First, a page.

Farms, Farming and Food

Food and Agriculture in the Maritimes, Canada and around the world

Salmonella and the tomato industry

  • June
  • 12

1:59 am food safety

The tomato industry appears to be headed for some tough times after the recent rash of salmonella poisoning cases in the United States. The US Food and Drug Administration (FDA) has linked the salmonella cases to certain raw tomatoes. Tomato varieties which appear to be of concern are raw red plum tomatoes, raw red Roma tomatoes and raw red round tomatoes. The FDA has also listed certain jurisdictions which are not associated with the contaminated tomatoes. Luckily this list includes the whole country of Canada.

The Impact to Farmers

Tomato growers are understandably quite concerned about this outbreak and what the impact will be on their business. Farmers in the affected areas will be greatly impacted as purchases from their states or areas will be effectively banned until the precise point of contamination can be identified. Farmers in certain areas are likely to have to let tomatoes rot on the vine as they cannot sell any produce they were to pick and package.

Short term, there is a large hit as a majority of restaurants have pulled tomatoes from their offerings and many grocery stores have also stopped selling certain types of tomatoes. The industry as a whole will definitely feel a longer term impact however as the leery consumer is likely to veer away from tomatoes until confidence in its safety can be restored. The spinach industry is still trying to recover from a decrease in consumption after an e.coli outbreak occurred in 2006.

Preventing future outbreaks


One of the frustrating issues with a food safety issue such as this salmonella poisoning case is the amount of time which it takes to isolate the source of the contamination. By necessitating traceability, food safety agencies and consumers themselves, could more easily trace contaminated to food back to its origin. The quicker the source of the outbreak can be identified and isolated, the easier it is to prevent or stop the spread of the outbreak.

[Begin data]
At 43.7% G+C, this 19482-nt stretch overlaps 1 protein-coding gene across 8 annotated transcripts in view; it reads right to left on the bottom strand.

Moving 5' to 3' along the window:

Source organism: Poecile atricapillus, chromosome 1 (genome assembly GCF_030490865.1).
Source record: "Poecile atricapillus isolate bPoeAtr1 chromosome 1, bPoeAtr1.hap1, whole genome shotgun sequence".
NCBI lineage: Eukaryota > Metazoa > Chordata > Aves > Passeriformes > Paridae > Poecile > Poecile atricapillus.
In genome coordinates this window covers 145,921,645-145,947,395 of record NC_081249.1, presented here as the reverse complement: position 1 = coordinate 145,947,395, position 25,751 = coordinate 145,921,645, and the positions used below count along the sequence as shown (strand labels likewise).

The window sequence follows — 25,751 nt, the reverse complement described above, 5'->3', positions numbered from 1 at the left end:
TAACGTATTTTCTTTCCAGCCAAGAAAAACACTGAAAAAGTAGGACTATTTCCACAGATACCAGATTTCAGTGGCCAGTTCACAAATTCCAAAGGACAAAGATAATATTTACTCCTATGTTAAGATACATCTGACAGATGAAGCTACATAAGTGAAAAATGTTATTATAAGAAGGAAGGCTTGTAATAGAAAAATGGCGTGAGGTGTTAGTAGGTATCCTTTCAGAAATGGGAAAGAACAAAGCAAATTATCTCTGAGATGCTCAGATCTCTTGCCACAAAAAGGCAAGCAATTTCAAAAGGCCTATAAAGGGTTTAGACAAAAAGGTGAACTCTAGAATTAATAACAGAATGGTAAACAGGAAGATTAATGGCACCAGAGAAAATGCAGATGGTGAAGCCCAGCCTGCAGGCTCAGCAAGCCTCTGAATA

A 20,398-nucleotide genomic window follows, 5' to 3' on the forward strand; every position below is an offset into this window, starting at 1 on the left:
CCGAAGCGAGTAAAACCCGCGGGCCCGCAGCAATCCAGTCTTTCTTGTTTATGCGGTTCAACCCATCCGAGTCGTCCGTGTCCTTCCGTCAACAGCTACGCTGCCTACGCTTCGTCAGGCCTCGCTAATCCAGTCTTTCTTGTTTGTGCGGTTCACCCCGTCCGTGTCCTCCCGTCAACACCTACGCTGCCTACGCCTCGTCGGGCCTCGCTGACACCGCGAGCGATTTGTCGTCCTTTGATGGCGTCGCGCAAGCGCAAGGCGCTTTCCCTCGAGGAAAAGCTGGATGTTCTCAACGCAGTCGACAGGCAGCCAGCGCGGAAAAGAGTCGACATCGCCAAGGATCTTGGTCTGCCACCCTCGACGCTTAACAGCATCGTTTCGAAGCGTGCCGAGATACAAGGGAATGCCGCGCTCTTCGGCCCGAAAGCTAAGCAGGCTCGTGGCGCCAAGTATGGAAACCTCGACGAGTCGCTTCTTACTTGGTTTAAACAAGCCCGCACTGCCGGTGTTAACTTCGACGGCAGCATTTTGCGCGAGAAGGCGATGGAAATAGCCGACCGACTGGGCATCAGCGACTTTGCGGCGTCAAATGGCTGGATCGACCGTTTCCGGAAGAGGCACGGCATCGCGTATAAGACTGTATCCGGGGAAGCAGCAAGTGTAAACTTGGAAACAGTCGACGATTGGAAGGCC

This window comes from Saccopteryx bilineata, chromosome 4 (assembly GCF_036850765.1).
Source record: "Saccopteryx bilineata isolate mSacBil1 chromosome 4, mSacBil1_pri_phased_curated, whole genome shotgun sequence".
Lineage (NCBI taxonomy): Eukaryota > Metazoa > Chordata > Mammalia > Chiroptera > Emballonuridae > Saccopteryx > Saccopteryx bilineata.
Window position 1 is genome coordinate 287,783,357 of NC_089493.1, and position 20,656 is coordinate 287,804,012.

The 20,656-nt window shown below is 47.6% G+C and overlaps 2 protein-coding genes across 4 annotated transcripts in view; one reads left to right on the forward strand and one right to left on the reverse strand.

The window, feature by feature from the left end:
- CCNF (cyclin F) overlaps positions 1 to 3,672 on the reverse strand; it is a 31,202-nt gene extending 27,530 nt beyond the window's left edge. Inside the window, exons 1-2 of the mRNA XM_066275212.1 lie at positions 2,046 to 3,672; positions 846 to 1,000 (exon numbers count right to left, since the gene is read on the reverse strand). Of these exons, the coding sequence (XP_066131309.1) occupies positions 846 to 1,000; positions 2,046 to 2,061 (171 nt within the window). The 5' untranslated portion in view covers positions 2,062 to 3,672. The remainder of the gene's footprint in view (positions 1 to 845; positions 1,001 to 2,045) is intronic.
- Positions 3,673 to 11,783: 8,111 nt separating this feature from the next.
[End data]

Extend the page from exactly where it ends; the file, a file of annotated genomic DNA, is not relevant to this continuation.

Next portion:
In my opinion it should be possible to trace back produce to the farm on which it was grown. Currently that is nearly impossible as large packaging companies and marketing companies combine produce from many different sources and distribute it to a multitude of locations so there is no telling where the tomato you buy in the store was grown. There are typically country of origin but there are quite a few farms spread out across the country.

Buying local

The other approach is to limit large scale distribution of food by encouraging consumers to buy local produce. In this fashion, any outbreak would be restricted to a local population which would simplify the identification and isolation of the contamination source.

Hopefully the salmonella source will be quickly isolated and the impact on the industry will be short lived. Perhaps some people will start to critically examine their food and the entire agricultural industry instead of taking food for granted.

1 comment

[…] such traceability, it would be easy to quickly isolate and contain food contamination such as the recent salmonella outbreaks in the United […]

Posted by Using RFID to track produce from farm to plate, on August 7th, 2008, at 2:31 am. #.

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